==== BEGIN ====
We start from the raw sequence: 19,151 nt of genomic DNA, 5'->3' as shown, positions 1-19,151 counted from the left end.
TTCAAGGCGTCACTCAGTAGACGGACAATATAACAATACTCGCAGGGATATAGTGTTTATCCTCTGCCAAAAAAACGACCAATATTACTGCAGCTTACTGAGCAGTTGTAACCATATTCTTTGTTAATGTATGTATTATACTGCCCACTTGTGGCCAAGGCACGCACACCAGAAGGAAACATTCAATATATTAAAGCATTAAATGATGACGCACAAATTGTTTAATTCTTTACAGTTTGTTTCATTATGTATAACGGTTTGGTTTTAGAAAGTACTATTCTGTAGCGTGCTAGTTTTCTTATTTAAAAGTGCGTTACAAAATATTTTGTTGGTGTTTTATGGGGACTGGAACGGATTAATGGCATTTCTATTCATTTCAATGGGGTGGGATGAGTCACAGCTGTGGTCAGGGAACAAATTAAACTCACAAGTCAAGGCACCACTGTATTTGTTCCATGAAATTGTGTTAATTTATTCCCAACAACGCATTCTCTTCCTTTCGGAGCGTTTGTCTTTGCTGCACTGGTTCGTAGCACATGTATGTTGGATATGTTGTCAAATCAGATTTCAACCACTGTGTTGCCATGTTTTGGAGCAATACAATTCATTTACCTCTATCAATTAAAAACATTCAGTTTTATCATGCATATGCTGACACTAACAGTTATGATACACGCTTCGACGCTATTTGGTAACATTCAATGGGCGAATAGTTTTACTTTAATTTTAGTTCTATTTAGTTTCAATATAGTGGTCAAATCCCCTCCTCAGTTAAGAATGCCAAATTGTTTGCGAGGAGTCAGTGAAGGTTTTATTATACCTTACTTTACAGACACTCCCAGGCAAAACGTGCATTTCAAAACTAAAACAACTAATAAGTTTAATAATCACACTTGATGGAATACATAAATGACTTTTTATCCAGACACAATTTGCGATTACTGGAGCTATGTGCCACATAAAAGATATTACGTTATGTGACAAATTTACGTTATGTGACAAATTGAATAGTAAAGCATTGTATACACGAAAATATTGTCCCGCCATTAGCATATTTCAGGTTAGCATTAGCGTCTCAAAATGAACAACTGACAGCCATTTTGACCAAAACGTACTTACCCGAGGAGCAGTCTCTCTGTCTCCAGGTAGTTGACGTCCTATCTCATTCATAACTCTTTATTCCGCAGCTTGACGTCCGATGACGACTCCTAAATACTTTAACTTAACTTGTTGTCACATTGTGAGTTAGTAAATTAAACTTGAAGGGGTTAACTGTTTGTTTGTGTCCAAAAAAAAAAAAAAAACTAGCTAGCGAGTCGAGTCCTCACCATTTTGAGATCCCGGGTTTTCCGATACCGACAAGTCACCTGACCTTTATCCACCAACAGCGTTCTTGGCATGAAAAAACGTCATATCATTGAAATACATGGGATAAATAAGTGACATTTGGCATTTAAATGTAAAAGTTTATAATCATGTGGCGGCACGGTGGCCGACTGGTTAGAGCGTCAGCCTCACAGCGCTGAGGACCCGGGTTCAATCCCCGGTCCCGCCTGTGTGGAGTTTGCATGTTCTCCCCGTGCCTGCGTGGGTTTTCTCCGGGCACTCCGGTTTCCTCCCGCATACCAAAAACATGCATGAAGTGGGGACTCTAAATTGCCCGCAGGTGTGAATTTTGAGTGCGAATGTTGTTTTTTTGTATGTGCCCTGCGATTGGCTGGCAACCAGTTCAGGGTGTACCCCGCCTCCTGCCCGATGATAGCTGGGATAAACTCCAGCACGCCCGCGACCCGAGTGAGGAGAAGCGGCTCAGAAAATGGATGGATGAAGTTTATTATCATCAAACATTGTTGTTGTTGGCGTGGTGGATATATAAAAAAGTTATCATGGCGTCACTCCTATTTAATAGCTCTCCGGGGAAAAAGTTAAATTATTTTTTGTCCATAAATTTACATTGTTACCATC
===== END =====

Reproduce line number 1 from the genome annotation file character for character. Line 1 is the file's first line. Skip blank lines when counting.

We start from the raw sequence: 19,151 nt of genomic DNA, 5'->3' as shown, positions 1-19,151 counted from the left end.